Q: My tenants gave me a 30-day notice. I promised the property to new renters. The old tenants want to stay longer because their new place is not ready yet. What steps should I take legally? – TVS Landlord
Generally, if a tenant fails to provide proper notice to end a lease, or doesn’t move on the last day of the tenancy, the tenant may have to compensate the landlord for the over-holding.
That may include a pro-rated amount of rent and any additional costs the landlord may incur for that period, including the new tenants’ moving and storage costs.
You will have to seek dispute resolution to determine if these rules apply in your case. It’s likely that if your former tenants are ordered to reimburse you, at the same time, you will have to reimburse the new tenants for their losses.
Tenants typically do not have to provide notice to terminate the tenancy if they are moving out at the end of the lease term. They would if the lease provided for an automatic renewal, had converted to a month-to-month, or if you had agreed to an early termination. The dispute resolution officer will have to decide if the lease was, in fact, terminated.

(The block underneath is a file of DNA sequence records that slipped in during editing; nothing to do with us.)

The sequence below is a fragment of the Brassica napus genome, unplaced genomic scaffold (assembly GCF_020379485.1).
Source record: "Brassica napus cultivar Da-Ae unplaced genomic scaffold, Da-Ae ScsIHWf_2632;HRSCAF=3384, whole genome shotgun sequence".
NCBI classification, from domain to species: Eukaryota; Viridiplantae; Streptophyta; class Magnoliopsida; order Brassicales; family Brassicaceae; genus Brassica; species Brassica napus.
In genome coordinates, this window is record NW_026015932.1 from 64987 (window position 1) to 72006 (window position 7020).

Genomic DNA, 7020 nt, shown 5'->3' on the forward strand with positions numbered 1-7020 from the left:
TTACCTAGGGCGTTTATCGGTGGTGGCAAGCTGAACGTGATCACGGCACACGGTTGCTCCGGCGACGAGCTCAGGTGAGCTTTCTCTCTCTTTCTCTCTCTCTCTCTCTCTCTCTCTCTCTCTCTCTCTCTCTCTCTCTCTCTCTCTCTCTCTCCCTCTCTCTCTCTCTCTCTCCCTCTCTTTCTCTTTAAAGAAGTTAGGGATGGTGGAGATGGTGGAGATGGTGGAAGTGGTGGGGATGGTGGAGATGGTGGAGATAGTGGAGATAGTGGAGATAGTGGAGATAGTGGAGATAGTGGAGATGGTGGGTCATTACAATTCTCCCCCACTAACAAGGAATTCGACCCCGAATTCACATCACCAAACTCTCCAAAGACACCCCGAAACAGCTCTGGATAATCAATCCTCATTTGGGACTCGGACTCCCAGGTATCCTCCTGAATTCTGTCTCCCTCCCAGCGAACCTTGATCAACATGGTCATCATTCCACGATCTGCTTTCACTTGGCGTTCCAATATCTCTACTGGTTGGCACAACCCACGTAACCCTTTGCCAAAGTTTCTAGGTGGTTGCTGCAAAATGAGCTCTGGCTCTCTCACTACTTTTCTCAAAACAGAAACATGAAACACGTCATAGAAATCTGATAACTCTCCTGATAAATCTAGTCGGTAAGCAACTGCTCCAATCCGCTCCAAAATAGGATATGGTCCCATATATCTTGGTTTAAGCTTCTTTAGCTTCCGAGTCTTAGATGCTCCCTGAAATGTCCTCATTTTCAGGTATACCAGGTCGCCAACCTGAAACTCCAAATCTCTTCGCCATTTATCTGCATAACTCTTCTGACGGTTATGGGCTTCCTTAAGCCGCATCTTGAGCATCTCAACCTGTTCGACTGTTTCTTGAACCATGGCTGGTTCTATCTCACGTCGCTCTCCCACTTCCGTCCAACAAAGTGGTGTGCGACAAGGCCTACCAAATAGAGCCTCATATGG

Other factors may come into play, including the language in the lease agreement. For instance, the lease may provide for a hold-over option should the tenant choose not to renew for an entire term. Any subsequent discussions over the termination date could affect the outcome.
Although it’s frustrating to have to wait for a dispute resolution hearing, one thing you cannot do is intimidate the current tenants or take steps to try to drive them out. You can explain your position, but not take drastic steps like removing possessions or changing the locks. You will need to wait for an order to vacate if they don’t leave voluntarily.
Be certain to document the entire process so you can prove your case.
Landlords can minimize the likelihood of this difficult situation by staying in communication with exiting tenants. Also, make sure there is no room for confusion as to the move-out date. Complete a notice of intention for the tenant to sign. Avoid lease provisions that are ambiguous with respect to the term.
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Disclaimer: The information provided in this post in not intended to be construed as legal advice, nor should it be considered a substitute for obtaining individual legal counsel or consulting your local, state, federal or provincial tenancy laws.